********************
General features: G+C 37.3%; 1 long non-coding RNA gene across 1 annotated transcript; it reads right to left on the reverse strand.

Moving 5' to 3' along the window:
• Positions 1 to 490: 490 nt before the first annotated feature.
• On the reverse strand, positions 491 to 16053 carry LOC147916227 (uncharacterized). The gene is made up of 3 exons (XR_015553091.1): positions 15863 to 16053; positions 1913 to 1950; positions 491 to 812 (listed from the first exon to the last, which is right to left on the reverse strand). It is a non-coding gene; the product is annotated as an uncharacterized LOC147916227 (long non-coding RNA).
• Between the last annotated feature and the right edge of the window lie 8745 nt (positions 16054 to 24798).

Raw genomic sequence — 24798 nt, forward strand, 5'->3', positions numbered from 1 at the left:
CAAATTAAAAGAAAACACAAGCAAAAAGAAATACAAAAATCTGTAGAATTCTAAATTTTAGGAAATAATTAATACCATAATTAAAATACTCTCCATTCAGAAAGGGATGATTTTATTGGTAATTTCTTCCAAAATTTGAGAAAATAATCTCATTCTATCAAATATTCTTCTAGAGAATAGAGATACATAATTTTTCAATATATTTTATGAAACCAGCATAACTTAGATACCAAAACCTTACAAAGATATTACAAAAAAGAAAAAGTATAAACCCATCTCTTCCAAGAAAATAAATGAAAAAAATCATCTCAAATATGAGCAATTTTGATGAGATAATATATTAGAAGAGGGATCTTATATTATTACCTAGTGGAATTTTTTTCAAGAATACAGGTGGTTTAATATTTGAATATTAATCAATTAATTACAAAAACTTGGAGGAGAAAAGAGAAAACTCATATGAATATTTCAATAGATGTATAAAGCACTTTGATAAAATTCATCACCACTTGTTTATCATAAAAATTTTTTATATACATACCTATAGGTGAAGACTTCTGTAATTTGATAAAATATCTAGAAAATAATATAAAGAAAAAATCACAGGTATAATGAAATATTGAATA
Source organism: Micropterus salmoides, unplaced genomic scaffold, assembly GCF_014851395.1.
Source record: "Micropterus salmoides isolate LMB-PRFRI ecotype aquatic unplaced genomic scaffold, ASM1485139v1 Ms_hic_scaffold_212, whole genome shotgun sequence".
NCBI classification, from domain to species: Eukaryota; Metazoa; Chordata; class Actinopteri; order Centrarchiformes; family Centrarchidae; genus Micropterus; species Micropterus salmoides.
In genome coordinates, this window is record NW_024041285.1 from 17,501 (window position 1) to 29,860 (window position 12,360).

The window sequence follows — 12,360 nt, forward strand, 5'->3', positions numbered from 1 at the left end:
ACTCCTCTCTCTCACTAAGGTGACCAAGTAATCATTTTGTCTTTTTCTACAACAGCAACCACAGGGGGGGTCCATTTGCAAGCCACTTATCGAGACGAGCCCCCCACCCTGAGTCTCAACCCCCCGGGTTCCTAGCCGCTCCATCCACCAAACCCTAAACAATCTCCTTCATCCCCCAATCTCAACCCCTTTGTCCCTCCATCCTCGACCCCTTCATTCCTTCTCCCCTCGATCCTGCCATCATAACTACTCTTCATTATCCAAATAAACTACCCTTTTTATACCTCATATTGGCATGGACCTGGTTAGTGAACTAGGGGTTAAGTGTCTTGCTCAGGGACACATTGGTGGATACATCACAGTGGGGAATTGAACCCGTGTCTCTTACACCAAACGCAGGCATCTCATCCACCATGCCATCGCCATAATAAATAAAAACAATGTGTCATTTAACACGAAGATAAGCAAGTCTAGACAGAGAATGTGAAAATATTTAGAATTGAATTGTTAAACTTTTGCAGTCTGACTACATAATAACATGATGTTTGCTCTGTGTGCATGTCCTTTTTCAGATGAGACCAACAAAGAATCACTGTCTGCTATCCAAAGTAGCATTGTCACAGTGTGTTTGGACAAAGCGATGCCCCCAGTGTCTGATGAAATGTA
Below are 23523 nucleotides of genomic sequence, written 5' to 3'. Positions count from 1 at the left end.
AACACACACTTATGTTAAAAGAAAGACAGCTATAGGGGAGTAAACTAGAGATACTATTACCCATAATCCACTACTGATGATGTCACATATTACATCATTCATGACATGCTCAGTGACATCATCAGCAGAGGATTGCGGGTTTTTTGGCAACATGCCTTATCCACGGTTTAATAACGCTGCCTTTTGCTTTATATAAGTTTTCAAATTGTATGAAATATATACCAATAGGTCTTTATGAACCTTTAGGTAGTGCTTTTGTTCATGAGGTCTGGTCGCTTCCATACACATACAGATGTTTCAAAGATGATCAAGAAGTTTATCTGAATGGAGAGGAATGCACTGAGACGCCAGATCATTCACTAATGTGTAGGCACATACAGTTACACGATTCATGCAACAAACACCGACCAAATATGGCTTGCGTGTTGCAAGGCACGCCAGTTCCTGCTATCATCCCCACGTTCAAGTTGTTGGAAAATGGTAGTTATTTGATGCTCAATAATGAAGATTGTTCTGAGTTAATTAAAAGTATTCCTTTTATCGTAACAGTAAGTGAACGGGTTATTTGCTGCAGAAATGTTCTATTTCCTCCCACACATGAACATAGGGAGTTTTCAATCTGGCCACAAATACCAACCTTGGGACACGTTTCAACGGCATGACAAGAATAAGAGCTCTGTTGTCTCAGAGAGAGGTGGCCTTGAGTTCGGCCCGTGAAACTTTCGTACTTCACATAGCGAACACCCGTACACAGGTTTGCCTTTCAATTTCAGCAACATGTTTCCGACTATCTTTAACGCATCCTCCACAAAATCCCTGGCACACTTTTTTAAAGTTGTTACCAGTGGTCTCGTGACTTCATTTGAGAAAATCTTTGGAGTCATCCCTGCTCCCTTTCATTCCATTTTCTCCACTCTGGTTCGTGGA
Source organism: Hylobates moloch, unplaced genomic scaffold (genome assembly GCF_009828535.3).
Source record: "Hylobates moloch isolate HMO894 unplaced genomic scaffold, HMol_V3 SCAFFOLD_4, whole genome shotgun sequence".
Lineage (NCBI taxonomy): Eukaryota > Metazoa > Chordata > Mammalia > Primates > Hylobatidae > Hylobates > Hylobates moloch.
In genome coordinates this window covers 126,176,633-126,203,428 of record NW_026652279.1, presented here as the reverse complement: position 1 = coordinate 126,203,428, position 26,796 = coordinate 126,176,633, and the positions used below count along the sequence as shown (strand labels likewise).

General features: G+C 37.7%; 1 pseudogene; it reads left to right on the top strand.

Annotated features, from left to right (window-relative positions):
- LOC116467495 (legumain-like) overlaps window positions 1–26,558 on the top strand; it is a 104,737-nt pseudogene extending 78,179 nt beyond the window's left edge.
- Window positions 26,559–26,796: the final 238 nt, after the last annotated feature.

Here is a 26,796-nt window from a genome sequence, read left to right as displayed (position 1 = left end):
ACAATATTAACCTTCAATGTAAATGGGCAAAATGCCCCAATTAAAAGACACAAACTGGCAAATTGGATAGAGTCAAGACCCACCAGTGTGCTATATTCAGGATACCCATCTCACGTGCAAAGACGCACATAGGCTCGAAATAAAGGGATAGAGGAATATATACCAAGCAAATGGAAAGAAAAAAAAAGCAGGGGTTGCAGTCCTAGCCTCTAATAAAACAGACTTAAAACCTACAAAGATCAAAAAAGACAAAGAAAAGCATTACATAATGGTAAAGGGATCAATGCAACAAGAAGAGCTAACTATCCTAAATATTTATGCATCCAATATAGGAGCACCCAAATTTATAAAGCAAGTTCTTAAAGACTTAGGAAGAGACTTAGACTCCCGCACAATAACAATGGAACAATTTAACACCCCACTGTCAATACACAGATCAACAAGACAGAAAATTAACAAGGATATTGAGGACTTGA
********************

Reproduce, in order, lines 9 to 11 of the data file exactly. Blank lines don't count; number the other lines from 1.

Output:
Source record: "Micropterus salmoides isolate LMB-PRFRI ecotype aquatic unplaced genomic scaffold, ASM1485139v1 Ms_hic_scaffold_212, whole genome shotgun sequence".
NCBI classification, from domain to species: Eukaryota; Metazoa; Chordata; class Actinopteri; order Centrarchiformes; family Centrarchidae; genus Micropterus; species Micropterus salmoides.
In genome coordinates, this window is record NW_024041285.1 from 17,501 (window position 1) to 29,860 (window position 12,360).